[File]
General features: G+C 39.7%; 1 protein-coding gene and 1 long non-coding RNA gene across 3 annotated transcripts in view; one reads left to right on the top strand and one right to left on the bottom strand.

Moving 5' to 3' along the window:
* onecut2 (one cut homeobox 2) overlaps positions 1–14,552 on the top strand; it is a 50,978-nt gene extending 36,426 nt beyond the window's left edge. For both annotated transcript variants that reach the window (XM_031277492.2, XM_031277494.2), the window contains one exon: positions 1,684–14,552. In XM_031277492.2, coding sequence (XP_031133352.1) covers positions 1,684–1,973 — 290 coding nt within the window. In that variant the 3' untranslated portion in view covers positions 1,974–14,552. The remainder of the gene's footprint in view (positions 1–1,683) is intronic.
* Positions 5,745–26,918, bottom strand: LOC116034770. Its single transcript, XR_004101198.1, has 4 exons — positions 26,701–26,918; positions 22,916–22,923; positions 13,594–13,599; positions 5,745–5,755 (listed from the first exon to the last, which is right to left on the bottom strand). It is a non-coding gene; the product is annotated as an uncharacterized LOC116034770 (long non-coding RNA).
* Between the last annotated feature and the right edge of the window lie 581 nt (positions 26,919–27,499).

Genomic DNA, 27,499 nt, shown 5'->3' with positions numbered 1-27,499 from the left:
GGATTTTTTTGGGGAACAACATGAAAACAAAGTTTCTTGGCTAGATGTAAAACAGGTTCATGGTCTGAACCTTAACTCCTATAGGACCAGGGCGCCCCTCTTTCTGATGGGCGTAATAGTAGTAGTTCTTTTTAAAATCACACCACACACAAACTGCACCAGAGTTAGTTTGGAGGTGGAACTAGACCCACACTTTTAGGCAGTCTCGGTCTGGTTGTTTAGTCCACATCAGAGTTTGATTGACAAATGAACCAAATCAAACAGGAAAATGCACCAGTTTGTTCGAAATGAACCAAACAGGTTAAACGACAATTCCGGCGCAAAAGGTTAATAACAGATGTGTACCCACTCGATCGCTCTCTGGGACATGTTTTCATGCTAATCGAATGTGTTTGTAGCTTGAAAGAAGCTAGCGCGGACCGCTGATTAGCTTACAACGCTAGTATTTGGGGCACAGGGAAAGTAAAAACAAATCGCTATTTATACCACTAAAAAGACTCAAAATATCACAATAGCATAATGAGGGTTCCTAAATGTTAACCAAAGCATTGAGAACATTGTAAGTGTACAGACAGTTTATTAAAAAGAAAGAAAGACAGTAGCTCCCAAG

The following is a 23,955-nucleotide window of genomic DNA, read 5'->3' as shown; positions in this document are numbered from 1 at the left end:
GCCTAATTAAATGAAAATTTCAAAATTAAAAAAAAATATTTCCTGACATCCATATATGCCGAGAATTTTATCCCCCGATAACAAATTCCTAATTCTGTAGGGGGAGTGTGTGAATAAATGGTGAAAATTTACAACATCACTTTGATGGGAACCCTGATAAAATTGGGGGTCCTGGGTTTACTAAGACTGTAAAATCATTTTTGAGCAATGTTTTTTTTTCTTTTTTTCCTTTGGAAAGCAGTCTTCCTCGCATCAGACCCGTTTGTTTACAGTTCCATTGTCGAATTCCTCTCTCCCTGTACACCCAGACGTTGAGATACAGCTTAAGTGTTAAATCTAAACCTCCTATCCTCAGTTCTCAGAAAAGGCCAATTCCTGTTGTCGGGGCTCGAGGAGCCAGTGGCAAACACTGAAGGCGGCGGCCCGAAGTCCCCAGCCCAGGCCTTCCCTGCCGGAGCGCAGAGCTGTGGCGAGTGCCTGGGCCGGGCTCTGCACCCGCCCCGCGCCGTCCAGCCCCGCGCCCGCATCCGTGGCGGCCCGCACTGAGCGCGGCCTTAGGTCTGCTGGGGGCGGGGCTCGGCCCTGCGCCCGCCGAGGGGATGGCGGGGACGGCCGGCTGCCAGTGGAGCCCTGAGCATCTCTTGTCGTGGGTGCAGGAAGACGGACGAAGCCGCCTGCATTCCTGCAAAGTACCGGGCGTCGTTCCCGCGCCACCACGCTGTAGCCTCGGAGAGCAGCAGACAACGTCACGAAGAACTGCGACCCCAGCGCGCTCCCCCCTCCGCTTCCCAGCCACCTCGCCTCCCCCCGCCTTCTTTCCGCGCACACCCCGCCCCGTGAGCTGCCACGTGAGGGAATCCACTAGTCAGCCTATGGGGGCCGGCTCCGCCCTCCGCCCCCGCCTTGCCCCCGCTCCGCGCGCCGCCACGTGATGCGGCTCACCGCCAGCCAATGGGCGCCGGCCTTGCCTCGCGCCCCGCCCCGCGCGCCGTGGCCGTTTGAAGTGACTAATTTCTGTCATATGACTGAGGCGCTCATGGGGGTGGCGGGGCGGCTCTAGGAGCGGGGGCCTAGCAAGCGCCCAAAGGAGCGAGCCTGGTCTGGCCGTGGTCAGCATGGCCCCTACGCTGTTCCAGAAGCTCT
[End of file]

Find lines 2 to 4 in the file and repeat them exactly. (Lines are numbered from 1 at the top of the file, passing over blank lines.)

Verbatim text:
Moving 5' to 3' along the window:
* onecut2 (one cut homeobox 2) overlaps positions 1–14,552 on the top strand; it is a 50,978-nt gene extending 36,426 nt beyond the window's left edge. For both annotated transcript variants that reach the window (XM_031277492.2, XM_031277494.2), the window contains one exon: positions 1,684–14,552. In XM_031277492.2, coding sequence (XP_031133352.1) covers positions 1,684–1,973 — 290 coding nt within the window. In that variant the 3' untranslated portion in view covers positions 1,974–14,552. The remainder of the gene's footprint in view (positions 1–1,683) is intronic.
* Positions 5,745–26,918, bottom strand: LOC116034770. Its single transcript, XR_004101198.1, has 4 exons — positions 26,701–26,918; positions 22,916–22,923; positions 13,594–13,599; positions 5,745–5,755 (listed from the first exon to the last, which is right to left on the bottom strand). It is a non-coding gene; the product is annotated as an uncharacterized LOC116034770 (long non-coding RNA).